“Anthropomorphism”, is not a new word for anyone, but it is interesting how it is applied in various cultures. Books have been written on Greek and Roman gods and other polytheistic cultures and the images they worshipped. Even today most people have a concept of God that includes human characteristics. Carl Jung, the Swiss psychiatrist, might say it’s an archetype from our ancestral past or Freud might consider God a “father figure”. We tend to “create” God in our image.
We do the same with animals. I might be a little anthropomorphic when it comes to animals, but I blame Walt Disney. I grew up with Bambi, Donald Duck, Goofy, who was most likely my role model, and Pluto, who actually walked like a dog. Frankly, I think Mickey Mouse makes more sense than some square sponge that lives in the sea. But all those characters are tangible manifestations of anthropomorphism.
In the movie, “Stand by Me,” the kids were arguing over whether “Goofy” was a dog or a person. These cartoon characters confused kids in my generation. I spent part of my wasted youth trying to understand why Donald Duck and his nephews wore shirts and no pants. I tried that once, but my grandmother slapped my little pink ass and put my diaper back on.
I thought maybe Donald Duck was a pervert of some sort, but settled on the idea that ducks wearing shirts and no pants was a cultural thing. Did you know that a duck’s “quack” is the only sound that doesn’t echo? It’s true. As a kid I had a duck, but I let him run around naked. I think it embarrassed my grandmother. But I wouldn’t kill a lady bug, because I knew her “house was on fire” and she needed to “fly away home.”
Those rhymes and cartoon characters must have left indelible impressions on a generation of kids, so that now when people look at a bird feeding its young they think the bird “loves” the baby birds, when in fact the bird is just doing what she has been programmed to do. The bird would probably rather be dropping markers on a statue of Lenin or trying for a moving target, like a pedestrian. I remember being the target of a strafing attack by a seagull. This bird had to be over 200 pounds with a sever bowel disorder. He nailed me on his first pass. One can only hope that he loaded up on rancid squid and made it all the way to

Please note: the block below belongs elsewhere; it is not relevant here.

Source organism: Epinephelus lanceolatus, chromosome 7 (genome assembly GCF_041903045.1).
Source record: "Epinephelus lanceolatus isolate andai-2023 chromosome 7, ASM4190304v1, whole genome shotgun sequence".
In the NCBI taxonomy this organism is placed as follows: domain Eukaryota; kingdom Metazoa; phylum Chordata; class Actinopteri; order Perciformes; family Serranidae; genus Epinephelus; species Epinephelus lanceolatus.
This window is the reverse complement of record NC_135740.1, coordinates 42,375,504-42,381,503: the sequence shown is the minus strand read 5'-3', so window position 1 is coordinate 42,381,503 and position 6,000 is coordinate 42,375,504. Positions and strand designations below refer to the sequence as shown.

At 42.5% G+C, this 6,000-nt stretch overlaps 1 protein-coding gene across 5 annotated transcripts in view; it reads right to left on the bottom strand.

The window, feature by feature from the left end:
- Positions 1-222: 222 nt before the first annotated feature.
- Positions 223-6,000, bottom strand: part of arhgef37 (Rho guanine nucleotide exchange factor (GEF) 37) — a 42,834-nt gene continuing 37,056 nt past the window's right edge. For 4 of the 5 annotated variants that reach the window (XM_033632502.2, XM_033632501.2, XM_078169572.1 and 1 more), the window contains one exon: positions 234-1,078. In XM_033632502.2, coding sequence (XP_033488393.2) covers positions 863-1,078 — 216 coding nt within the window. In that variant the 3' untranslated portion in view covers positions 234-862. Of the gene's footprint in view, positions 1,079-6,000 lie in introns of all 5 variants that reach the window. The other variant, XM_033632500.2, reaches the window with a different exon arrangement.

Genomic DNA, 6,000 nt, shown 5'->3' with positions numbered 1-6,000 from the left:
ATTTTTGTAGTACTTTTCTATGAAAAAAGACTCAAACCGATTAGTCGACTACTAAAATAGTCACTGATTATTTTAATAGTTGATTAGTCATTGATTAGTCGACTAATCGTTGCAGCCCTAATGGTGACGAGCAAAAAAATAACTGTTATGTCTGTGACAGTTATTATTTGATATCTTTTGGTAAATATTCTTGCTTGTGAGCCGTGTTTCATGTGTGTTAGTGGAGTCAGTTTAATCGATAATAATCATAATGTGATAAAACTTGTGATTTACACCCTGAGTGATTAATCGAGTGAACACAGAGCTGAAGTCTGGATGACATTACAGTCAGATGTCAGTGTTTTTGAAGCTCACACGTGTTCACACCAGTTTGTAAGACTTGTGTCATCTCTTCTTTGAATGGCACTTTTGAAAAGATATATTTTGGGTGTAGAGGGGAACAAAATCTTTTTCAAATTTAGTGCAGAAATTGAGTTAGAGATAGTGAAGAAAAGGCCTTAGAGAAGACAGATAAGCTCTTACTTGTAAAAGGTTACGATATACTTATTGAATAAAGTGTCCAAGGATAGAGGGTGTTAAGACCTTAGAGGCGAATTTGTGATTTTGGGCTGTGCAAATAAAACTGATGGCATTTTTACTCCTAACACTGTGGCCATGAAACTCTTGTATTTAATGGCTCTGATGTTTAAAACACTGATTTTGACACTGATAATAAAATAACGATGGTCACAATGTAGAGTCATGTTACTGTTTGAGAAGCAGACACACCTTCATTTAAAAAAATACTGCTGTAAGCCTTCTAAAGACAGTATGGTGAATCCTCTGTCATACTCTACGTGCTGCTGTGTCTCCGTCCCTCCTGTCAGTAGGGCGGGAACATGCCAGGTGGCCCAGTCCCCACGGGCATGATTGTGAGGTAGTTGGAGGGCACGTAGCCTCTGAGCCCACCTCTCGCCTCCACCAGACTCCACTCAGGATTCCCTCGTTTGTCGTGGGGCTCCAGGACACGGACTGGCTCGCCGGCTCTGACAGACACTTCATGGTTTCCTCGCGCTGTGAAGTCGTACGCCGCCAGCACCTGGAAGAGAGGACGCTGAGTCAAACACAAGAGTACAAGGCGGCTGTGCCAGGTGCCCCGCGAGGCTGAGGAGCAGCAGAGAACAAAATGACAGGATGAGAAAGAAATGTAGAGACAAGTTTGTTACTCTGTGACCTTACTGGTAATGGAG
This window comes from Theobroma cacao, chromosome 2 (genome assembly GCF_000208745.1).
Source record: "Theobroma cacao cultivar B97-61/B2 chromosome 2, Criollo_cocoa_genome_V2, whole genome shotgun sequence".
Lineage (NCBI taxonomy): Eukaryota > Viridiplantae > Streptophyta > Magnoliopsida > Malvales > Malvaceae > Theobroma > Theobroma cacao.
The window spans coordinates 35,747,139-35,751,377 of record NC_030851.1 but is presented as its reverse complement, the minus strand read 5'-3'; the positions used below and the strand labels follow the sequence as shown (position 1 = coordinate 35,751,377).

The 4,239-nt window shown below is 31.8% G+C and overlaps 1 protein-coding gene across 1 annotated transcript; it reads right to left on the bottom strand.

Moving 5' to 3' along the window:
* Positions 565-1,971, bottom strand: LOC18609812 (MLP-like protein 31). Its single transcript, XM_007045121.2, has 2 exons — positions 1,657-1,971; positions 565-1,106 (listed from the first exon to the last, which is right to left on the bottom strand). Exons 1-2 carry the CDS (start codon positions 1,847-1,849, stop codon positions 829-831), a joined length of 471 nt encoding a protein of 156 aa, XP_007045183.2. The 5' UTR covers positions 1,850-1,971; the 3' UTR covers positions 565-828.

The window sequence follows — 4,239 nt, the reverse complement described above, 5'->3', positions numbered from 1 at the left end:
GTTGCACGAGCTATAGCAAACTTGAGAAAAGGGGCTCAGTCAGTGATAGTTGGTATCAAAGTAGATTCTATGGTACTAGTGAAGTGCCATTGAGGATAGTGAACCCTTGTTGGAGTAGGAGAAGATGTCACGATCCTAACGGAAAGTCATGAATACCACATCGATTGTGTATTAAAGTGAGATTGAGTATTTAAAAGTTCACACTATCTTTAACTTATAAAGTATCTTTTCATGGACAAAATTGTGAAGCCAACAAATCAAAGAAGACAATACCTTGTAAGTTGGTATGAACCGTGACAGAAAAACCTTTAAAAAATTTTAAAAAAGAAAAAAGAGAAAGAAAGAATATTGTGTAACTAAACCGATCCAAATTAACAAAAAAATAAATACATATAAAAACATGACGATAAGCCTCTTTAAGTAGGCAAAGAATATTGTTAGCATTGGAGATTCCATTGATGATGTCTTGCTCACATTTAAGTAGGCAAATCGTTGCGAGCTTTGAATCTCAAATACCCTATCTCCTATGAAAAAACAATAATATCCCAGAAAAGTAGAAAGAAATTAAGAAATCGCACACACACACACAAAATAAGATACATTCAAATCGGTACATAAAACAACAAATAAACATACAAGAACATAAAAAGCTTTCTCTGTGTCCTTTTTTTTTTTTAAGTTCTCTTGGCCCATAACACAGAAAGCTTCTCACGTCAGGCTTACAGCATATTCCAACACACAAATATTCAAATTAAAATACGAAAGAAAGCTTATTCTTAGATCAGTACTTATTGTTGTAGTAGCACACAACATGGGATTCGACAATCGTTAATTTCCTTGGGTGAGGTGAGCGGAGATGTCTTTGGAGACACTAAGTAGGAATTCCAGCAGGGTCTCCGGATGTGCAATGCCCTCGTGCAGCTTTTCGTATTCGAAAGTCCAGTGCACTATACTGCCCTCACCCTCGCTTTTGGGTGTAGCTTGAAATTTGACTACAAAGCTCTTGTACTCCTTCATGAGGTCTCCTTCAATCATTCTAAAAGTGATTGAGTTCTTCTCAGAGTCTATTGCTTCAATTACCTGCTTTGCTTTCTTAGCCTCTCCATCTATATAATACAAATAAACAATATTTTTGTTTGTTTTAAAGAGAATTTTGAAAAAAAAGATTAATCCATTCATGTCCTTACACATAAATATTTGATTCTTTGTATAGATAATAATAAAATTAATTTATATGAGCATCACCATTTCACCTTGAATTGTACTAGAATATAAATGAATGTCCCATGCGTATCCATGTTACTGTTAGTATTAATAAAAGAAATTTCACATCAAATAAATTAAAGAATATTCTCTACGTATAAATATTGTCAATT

When my dog runs to my wife with his lips drawn back, we think he’s smiling. When he licks my hand, I think he likes me, but then I realize I hadn’t washed my hands since eating ribs. We project our humanity onto our animals and interpret their instinctive behavior as more than it probably is in reality. But I’m not sure that’s a bad thing.
I have a soft spot for animals generally, which seems to increase the older I get. Many of my friends, who were once hunters, have given it up as they’ve aged. I guess they’ve either lost the ability to hit anything or developed a greater appreciation for life in all its forms.
I blame cartoons for the fact that I thought animals could talk until my senior year in college when I threw away my poster of Donald Duck and started wearing pants. But applying human characteristic to animals is reinforced when my dog likes peanut butter sandwiches as much as I do. I think a bit of anthropomorphism is a good thing.